Regarding flashing u-boot and system.img

hi,

I am using flash.sh jetson-tx1 mmcblk0p1 to program by tegra tx1 board.

Is it possible to flash the exact replica of system.img in other APP partition and boot from it to make as a recovery image in emmc device.?

If you use the same size of partition and both partitions used u-boot, then they are interchangeable. So if you used “-S 14580MiB” on one and then “-S 14GiB” on another, the larger one obviously would not have room and would get truncated. Although you could do something similar with fastboot, there would be further limitations (all kernel boot parameters would need to be the same and kernels would need to be the same).

If you clone the APP partition, and then later have issues, you could use the “-r” option of flash.sh to restore this image and it should be an exact match from the time of the clone. You can even loopback mount a cloned partition and use standard tools like rsync to incrementally update the clone to your current system.

The clone information on the JTK1 is very similar to JTX1, some information is available here:
http://elinux.org/Jetson/Cloning

Commands for clone from a JTX1 are here:
https://devtalk.nvidia.com/default/topic/898999/jetson-tx1/tx1-r23-1-new-flash-structure-how-to-clone-/post/4784149/#4784149

Hi,

My reference board comes with 16 GB emmc device. But while i am using flash.sh script to partition, I am able to use the device upto 32 GB and I am able to boot using the file system from APP2 partition also.

I am quite confused with this. Can u explain regarding this?

Please explain what is tos.img also.

*** PARTITION LAYOUT(24 partitions) ***
[ BCT] BH 0 8191 4.0MiB
[ NVC] BH 8192 16383 4.0MiB nvtboot.bin
[ PPT] UH 0 4095 2.0MiB
[ GP1] UH 4096 8191 2.0MiB
[ APP] UH 8192 10493951 5120.0MiB system.img
[ TBC] UV 10493952 10498047 2.0MiB nvtboot_cpu.bin
[ EBT] UV 10498048 10506239 4.0MiB u-boot-dtb.bin
[ BPF] UV 10506240 10510335 2.0MiB bpmp.bin
[ WB0] UV 10510336 10522623 6.0MiB warmboot.bin
[ RP1] UV 10522624 10530815 4.0MiB tegra210-jetson-tx1-p2597-2180-a01-devkit.dtb
[ TOS] UV 10530816 10543103 6.0MiB tos.img
[ EKS] UV 10543104 10547199 2.0MiB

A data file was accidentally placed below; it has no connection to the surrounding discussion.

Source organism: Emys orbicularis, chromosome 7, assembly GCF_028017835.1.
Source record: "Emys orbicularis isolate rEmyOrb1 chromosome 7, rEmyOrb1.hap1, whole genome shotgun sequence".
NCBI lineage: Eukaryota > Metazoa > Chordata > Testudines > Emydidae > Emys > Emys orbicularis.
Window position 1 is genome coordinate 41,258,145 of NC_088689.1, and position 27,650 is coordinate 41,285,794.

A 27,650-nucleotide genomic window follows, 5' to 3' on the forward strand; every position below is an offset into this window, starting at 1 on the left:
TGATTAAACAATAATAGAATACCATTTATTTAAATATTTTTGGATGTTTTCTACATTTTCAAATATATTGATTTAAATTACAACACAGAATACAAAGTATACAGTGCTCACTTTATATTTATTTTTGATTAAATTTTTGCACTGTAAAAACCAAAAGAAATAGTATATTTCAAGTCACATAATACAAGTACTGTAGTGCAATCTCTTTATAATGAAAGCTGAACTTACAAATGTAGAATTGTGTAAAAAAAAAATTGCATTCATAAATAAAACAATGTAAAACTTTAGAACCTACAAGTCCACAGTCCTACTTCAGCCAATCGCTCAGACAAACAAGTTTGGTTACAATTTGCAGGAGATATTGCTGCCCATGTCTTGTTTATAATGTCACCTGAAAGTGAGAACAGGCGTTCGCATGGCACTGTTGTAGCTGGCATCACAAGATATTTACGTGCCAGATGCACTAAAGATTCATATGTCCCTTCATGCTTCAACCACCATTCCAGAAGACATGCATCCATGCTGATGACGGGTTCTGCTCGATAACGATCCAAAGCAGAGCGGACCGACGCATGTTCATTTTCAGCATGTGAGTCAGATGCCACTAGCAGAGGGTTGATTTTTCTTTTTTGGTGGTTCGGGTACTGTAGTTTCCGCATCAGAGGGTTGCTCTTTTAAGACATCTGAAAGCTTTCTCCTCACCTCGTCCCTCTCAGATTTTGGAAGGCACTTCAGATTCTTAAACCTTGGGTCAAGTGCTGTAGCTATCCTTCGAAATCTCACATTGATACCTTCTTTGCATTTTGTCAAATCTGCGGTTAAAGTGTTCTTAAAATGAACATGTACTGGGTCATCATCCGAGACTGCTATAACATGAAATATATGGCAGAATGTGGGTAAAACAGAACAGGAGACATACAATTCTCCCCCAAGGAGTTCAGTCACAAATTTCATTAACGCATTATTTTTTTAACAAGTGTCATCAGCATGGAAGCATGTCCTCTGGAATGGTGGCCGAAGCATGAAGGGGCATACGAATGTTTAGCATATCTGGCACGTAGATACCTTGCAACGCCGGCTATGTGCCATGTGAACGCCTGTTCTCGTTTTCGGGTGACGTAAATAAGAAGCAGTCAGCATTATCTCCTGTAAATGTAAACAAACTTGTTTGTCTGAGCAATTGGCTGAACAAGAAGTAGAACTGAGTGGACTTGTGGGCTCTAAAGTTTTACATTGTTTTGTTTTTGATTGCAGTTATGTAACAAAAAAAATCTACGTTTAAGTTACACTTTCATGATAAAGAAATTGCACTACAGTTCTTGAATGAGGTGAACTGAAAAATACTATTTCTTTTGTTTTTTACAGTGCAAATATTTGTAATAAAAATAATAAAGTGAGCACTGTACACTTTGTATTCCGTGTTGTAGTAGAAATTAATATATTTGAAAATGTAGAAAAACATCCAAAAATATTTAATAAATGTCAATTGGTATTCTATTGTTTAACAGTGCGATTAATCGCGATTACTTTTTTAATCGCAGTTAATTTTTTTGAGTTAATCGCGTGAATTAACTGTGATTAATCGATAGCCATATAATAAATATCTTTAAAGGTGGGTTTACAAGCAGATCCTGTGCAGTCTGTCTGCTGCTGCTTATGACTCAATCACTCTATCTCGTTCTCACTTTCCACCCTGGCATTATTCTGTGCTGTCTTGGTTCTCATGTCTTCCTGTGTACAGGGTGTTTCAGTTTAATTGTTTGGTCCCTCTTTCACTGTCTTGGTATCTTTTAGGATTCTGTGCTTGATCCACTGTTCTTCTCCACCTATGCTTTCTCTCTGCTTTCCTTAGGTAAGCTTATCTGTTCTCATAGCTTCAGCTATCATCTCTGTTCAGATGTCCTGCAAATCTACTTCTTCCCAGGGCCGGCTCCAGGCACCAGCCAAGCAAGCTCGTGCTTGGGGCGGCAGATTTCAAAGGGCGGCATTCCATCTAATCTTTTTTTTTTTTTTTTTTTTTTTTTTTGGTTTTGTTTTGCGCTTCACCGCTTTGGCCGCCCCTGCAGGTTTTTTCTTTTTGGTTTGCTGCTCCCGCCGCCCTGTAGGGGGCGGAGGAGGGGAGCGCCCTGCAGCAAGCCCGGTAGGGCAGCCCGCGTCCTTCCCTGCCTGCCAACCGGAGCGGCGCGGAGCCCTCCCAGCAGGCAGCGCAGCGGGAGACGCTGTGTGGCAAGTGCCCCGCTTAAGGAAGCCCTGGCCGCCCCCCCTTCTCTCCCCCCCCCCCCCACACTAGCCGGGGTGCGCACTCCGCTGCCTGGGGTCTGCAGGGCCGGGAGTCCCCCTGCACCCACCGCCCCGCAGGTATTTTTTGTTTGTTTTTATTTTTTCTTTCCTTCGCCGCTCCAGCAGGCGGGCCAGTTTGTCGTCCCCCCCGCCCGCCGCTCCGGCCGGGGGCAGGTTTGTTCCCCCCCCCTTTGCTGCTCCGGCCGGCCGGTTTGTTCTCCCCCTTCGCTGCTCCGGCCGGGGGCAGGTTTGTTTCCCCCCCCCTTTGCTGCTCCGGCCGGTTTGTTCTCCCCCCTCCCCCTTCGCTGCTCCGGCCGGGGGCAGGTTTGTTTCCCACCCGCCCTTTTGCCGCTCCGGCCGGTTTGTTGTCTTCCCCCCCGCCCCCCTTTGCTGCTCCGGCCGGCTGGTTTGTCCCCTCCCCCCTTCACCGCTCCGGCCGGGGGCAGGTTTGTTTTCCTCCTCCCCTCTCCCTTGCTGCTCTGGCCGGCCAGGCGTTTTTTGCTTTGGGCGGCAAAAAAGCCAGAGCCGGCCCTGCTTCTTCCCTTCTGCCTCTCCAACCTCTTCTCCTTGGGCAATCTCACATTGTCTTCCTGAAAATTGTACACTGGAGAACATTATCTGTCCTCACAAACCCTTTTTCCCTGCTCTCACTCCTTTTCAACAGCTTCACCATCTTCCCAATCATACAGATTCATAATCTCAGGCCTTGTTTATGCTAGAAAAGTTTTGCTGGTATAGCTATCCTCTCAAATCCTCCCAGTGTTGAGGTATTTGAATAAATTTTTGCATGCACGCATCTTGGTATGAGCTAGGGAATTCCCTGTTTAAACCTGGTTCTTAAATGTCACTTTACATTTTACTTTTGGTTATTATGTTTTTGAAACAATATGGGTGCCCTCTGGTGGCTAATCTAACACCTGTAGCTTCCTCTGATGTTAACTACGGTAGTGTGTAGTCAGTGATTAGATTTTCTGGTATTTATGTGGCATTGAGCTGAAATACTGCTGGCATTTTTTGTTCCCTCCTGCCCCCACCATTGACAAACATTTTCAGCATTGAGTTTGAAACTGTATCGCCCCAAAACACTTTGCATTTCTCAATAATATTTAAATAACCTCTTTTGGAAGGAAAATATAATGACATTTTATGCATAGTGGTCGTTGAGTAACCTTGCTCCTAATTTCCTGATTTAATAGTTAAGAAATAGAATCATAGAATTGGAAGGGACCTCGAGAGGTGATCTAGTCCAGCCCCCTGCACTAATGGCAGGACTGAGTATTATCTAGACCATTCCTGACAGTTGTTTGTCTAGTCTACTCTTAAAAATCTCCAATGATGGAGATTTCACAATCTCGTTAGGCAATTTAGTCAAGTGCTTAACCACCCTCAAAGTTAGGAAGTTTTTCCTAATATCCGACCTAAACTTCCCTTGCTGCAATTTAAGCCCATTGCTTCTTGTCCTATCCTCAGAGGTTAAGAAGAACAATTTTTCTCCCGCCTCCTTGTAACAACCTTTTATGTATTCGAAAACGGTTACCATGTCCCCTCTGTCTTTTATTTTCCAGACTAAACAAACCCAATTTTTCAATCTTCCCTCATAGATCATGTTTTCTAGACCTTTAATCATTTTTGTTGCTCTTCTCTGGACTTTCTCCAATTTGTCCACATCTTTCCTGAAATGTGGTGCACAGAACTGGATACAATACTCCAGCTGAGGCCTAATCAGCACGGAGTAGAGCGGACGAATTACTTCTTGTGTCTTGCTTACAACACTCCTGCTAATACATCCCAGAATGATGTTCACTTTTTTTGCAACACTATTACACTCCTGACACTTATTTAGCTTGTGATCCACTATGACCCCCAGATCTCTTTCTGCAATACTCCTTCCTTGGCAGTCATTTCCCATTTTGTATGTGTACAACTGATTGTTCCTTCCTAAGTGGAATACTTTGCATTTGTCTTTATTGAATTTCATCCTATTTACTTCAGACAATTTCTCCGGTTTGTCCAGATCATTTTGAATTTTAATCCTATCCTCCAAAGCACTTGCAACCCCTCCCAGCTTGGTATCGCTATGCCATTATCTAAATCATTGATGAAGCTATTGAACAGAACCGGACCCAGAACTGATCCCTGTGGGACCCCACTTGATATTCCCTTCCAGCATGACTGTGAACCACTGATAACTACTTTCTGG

[ FX] UV 10547200 10551295 2.0MiB
[ SOS] UV 10551296 10592255 20.0MiB
[ EXI] UV 10592256 10723327 64.0MiB
[ LNX] UV 10723328 10854399 64.0MiB
[ DTB] UV 10854400 10862591 4.0MiB tegra210-jetson-tx1-p2597-2180-a01-devkit.dtb
[ NXT] UV 10862592 10866687 2.0MiB
[ MXB] UV 10866688 10878975 6.0MiB
[ MXP] UV 10878976 10891263 6.0MiB
[ USP] UV 10891264 10895359 2.0MiB
[ APP2] UV 10895360 21381119 5120.0MiB system.img
[ APP3] UV 21381120 61067263 19378.0MiB
[ GPT] UH 61067264 61071359 2.0MiB

I do not know what changes are for the reference board you are using. What it comes down to is that there are multiple partitions for things other than the obvious root partition. Some of the layout changes with boot loader, and may not even be required if u-boot is used (versus fastboot).

I cannot guarantee the following observations, but this may help clarify or lead to more detailed questions:…

Fastboot does not read file systems, e.g., fastboot does not have knowledge of what ext4 is, nor is it able to find or read files on ext4…fastboot only reads binary data directly from a partition. U-boot understands ext4, and can find files on ext4. Both u-boot and fastboot must read and load firmware (the dtb files) prior to handing off to the kernel…so a partition is reserved for dtb in the case of fastboot, but the partition is not used under u-boot…instead u-boot reads the file named in the “/boot/extlinux/extlinux.conf” file’s FDT parameter. Even so, the fastboot dtb partition is still there even when using u-boot. The same is true of the kernel, u-boot reads a file on ext4, while fastboot uses the LNX partition as binary data…even if u-boot is chosen as boot loader, the LNX partition is still there and not needed. Some of those partitions are artifacts of other software and do not have meaning. Partitions with meaning tend to be support for the boot process up to the point where the kernel is loaded.